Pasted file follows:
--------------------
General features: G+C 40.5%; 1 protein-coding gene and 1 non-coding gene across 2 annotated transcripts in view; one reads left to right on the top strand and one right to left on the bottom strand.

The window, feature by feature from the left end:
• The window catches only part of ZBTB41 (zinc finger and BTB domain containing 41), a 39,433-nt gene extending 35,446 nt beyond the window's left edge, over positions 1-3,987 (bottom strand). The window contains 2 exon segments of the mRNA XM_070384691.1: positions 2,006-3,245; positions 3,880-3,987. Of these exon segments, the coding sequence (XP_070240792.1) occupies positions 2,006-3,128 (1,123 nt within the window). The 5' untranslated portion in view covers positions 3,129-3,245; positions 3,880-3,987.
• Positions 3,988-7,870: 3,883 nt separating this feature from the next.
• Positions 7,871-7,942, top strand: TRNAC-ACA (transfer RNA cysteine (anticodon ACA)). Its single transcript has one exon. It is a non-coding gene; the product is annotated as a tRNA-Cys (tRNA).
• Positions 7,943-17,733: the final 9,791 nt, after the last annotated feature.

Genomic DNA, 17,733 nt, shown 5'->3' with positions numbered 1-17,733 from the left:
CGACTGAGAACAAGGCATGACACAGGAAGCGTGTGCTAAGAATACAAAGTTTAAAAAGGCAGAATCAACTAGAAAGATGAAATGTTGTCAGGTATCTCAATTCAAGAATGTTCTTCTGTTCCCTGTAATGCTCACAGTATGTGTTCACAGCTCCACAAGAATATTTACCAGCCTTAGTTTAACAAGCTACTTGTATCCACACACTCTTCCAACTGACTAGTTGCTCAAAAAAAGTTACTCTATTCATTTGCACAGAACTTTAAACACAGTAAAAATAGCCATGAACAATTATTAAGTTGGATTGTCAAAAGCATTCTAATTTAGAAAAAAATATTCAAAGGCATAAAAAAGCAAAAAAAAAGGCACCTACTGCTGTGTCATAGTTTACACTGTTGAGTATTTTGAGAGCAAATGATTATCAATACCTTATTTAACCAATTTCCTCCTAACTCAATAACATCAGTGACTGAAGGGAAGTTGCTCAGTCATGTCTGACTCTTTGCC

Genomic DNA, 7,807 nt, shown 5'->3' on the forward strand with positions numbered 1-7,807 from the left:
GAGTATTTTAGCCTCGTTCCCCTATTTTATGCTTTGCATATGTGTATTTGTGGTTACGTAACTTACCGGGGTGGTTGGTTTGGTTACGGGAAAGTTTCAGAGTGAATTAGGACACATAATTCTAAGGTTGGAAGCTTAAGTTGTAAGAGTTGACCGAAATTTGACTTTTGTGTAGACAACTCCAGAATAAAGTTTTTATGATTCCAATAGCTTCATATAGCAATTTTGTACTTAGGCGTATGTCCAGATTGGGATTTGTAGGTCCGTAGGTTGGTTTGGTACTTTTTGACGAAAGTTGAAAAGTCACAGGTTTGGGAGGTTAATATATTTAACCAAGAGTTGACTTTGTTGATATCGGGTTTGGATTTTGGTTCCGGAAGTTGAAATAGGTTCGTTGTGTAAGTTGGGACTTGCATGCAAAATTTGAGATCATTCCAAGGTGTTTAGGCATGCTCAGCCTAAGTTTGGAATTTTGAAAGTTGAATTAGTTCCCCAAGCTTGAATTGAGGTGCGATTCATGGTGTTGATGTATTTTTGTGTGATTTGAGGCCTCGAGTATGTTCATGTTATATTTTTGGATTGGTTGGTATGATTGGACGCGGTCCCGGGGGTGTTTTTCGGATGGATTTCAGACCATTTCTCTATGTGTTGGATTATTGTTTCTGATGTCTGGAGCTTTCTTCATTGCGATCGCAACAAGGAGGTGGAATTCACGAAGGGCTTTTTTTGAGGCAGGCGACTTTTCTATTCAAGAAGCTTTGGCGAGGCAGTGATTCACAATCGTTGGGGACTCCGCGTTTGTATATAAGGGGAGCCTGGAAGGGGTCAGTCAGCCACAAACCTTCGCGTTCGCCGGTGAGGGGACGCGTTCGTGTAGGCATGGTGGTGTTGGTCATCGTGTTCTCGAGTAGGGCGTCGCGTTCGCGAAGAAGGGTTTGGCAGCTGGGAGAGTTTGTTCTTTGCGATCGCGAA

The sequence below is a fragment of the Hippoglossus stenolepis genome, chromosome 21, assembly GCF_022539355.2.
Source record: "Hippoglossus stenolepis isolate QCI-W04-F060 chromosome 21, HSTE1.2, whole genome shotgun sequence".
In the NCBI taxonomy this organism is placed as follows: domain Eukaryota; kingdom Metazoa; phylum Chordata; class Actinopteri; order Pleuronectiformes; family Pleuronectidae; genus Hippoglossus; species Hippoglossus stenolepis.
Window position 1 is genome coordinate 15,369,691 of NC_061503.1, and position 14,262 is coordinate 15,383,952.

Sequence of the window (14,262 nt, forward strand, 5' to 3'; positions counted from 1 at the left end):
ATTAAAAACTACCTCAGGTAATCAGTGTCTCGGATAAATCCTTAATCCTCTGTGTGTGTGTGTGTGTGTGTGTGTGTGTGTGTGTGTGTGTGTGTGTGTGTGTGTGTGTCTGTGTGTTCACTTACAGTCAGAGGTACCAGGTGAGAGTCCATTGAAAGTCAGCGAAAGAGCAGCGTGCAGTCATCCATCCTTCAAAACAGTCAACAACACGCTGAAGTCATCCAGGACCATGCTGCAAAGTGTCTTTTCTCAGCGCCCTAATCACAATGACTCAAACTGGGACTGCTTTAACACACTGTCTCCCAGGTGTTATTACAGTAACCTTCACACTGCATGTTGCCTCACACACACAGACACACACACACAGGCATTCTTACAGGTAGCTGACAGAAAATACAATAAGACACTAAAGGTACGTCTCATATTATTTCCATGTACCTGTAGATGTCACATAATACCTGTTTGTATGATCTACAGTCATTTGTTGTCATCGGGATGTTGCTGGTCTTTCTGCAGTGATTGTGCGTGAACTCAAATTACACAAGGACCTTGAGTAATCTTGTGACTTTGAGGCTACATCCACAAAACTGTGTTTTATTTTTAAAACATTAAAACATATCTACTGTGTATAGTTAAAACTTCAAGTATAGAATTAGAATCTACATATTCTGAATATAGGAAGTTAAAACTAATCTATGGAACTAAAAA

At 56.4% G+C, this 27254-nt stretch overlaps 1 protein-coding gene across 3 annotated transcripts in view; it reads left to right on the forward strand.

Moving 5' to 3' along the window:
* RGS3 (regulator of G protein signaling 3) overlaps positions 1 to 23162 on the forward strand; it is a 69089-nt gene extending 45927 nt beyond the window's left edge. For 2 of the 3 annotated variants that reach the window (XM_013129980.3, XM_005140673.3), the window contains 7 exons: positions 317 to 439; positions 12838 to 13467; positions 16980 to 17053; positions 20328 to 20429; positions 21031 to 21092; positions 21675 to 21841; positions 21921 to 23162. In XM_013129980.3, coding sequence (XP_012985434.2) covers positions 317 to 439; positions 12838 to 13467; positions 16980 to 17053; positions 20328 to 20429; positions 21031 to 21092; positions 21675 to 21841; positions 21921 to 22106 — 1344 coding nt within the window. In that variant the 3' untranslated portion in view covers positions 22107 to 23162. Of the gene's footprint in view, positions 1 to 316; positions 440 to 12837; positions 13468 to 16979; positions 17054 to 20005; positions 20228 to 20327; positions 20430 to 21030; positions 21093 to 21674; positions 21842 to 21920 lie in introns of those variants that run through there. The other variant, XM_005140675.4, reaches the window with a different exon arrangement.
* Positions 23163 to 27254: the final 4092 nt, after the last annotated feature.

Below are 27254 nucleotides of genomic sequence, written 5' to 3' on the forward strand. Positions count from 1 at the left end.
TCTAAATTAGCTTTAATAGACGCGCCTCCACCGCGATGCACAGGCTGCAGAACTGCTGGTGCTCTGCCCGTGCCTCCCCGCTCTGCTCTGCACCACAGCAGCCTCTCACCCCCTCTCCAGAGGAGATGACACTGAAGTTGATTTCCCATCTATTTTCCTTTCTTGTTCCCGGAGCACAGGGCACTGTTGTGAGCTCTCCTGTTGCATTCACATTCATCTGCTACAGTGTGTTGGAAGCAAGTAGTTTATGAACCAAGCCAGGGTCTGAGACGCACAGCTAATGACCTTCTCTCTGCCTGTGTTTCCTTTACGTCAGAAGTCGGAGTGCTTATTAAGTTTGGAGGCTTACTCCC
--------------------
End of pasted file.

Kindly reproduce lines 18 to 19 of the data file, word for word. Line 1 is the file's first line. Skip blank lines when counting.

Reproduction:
Moving 5' to 3' along the window:
* RGS3 (regulator of G protein signaling 3) overlaps positions 1 to 23162 on the forward strand; it is a 69089-nt gene extending 45927 nt beyond the window's left edge. For 2 of the 3 annotated variants that reach the window (XM_013129980.3, XM_005140673.3), the window contains 7 exons: positions 317 to 439; positions 12838 to 13467; positions 16980 to 17053; positions 20328 to 20429; positions 21031 to 21092; positions 21675 to 21841; positions 21921 to 23162. In XM_013129980.3, coding sequence (XP_012985434.2) covers positions 317 to 439; positions 12838 to 13467; positions 16980 to 17053; positions 20328 to 20429; positions 21031 to 21092; positions 21675 to 21841; positions 21921 to 22106 — 1344 coding nt within the window. In that variant the 3' untranslated portion in view covers positions 22107 to 23162. Of the gene's footprint in view, positions 1 to 316; positions 440 to 12837; positions 13468 to 16979; positions 17054 to 20005; positions 20228 to 20327; positions 20430 to 21030; positions 21093 to 21674; positions 21842 to 21920 lie in introns of those variants that run through there. The other variant, XM_005140675.4, reaches the window with a different exon arrangement.